Virginia Theatre

Champaign, IL

The Virginia Theatre is a Spanish and Italian Renaissance revival theatre located in Champaign, Illinois. It was founded by local resident and owner of the local Rialto Theatre Charles “C.C.” Pyle. The theatre was designed by two architects at the Crane Company, an architecture firm in Detroit, Michigan: owner Charles Howard Crane and Kenneth Franzheim. The Crane Company was prolific in the creation of movie theatres across the US, designing more than 250 including the Earle Theatre (aka the Warner Theatre) in Washington DC (1922) and the Detroit Fox Theatre in Detroit (1928). Construction of the theatre began in 1921 under the direction of local contractor and project partner A.W. Stoolman, who named it after his daughter, Elizabeth Virginia Stoolman. The theater opened on December 28 of that year, offering both Broadway and vaudeville productions, as well as movies.

The theatre was leased by the RKO Company from 1930 to 1967. RKO remodeled the theatre twice during that time. In 1939 new seats were added, the back wall of the auditorium’s main hall, originally open to the lobby, was closed off, and a new Art Deco style marquee was installed on the façade. In 1955 the theatre’s foyer, front doors, and box office were remodeled. In 1968 the Kerasotes Theater Company purchased the Virginia, adding it to their successful national chain; they operated the theatre until 1992. In 1995 the theatre was purchased by the non-profit The Virginia Theatre Group, who was formed to oversee restoration and management of the theatre using a loan from the city. Ownership was taken over by the Park District in 2001 and the Friends of Virginia Theatre was formed to raise funds for the restoration. To aid in their efforts, the building was added to the national register of historic places in 2003. However, it wasn’t until 2010 that major restoration efforts could commence.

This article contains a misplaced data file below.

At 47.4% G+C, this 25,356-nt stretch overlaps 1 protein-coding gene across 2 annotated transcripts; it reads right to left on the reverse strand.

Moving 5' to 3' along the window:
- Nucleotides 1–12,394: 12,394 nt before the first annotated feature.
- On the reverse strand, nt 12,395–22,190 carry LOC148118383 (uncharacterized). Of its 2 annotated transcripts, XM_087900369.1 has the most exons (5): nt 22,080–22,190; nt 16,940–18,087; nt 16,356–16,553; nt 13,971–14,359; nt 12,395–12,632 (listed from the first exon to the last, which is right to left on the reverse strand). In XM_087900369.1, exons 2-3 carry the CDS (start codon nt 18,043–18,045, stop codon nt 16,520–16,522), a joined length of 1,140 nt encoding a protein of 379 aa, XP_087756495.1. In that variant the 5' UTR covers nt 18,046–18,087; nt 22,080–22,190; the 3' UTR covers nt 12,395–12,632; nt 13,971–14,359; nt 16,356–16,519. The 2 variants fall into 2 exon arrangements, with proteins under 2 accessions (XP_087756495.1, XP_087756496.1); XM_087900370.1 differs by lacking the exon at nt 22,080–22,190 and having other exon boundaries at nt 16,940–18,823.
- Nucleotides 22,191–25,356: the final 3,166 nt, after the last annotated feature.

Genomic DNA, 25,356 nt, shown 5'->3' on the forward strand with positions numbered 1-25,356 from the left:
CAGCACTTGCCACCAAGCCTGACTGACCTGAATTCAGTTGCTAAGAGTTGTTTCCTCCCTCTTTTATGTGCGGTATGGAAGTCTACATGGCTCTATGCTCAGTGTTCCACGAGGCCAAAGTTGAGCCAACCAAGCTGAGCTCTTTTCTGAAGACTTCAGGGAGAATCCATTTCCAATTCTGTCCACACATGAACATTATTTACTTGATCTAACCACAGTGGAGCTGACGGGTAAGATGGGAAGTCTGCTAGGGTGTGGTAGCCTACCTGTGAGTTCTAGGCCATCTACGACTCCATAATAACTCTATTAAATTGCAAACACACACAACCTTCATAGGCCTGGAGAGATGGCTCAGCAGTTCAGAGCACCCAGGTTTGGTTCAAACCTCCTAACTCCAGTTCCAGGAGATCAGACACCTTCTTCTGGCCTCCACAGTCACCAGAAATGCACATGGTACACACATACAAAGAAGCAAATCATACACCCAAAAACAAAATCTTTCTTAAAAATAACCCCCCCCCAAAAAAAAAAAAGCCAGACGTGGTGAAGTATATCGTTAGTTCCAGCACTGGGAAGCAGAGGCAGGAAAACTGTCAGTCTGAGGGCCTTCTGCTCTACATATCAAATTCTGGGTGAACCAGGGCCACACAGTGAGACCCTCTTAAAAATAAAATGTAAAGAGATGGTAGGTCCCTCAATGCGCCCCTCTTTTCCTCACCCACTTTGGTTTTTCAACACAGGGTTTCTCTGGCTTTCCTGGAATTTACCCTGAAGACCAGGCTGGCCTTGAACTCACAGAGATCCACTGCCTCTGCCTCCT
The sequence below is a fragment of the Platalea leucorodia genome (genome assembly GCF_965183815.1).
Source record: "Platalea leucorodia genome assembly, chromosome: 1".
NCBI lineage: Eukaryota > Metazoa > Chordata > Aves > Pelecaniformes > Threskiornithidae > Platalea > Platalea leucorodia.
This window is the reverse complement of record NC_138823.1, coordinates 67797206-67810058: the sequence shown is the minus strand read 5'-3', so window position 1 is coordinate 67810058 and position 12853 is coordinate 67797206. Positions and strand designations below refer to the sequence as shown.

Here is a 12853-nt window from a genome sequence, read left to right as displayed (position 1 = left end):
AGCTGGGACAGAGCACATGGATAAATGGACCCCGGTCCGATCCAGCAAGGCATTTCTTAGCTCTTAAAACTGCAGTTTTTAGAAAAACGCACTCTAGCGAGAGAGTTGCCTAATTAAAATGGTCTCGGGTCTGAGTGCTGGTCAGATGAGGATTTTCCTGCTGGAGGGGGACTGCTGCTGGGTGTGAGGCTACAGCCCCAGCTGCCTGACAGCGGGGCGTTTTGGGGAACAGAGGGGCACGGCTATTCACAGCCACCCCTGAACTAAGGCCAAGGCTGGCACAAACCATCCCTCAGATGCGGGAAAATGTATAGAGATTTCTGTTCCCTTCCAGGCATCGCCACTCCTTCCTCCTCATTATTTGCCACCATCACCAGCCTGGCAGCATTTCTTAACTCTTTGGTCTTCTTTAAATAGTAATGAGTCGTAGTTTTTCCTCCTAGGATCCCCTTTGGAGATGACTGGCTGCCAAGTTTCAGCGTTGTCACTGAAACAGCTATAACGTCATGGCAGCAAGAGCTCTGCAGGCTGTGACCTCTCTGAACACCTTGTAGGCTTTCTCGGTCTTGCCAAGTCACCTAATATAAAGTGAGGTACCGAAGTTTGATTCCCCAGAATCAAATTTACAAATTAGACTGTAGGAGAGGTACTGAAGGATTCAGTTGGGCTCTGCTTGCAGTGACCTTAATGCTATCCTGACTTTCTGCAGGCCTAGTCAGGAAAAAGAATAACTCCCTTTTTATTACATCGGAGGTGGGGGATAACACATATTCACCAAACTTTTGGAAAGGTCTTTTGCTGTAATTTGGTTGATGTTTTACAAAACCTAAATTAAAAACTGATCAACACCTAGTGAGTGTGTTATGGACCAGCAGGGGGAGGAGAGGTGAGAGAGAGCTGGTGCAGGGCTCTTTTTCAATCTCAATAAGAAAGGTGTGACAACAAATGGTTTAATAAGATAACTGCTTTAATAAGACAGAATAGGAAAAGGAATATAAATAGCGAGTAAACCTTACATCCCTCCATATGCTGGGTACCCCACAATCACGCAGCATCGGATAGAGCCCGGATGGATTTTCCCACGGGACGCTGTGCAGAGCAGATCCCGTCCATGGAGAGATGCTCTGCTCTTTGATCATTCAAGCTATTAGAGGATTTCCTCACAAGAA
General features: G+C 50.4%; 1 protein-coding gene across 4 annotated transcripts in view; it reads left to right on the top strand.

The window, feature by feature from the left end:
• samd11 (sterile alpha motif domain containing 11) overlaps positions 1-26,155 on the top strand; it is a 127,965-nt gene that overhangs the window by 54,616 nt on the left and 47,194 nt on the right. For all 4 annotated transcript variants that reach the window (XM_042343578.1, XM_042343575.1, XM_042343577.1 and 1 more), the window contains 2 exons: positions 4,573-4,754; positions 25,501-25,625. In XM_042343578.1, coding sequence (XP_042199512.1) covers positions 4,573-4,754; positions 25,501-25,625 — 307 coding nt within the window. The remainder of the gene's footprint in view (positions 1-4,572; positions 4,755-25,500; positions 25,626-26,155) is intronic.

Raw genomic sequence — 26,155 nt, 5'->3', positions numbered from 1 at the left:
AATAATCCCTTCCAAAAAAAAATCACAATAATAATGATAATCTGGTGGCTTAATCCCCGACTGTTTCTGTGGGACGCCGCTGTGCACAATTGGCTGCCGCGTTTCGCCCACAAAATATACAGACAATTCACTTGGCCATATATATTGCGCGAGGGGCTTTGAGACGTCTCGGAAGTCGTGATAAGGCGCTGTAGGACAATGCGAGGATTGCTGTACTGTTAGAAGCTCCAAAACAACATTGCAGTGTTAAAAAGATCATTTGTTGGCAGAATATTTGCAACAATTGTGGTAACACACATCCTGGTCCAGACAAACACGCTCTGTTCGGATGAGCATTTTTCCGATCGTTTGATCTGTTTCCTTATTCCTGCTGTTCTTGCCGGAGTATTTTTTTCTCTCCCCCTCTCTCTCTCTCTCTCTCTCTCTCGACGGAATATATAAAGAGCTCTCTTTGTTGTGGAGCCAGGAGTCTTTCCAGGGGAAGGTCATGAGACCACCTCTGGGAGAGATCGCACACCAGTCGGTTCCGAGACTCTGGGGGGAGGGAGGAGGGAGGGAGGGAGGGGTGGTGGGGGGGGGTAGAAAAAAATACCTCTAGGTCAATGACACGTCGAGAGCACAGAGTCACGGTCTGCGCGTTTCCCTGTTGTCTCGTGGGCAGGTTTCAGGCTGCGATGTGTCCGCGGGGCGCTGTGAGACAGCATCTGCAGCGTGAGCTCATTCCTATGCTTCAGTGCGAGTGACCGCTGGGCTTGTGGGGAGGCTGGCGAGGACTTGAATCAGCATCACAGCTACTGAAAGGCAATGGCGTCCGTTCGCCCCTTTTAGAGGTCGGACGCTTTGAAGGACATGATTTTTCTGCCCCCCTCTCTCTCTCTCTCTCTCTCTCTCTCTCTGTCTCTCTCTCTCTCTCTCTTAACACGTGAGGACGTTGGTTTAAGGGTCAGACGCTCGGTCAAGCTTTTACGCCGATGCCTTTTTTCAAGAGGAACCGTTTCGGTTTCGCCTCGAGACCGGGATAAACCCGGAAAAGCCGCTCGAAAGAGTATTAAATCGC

EverGreene was contracted to perform two tasks. The first was to conduct a finishes investigation and microscopic analysis, as well as perform a cursory condition survey of the existing interior finishes in the Murphy Theatre’s first and second floor lobbies. The purpose was to support renovation efforts by documenting the historic color palettes and decorative motifs, as well as to document the current conditions of the remaining flat and decorative plasterwork. Most of the architectural elements had been repainted at least once, either as part of the 1955 remodeling or smaller maintenance painting campaigns. A few limited elements still exhibited their original finishes. The second task was the actual conservation and restoration efforts of select interior plaster elements and decorative finishes in the two lobby spaces. Historic plaster was stabilized and consolidated. Major areas of loss was infilled with compatible materials. New ornamental plaster was fabricated to repair severely water damaged areas; the damaged materials were removed, new pieces were produced, and installed. Any new plaster or historic loss was in-painted, re-gilded, and/or re-glazed to match the adjacent historic material.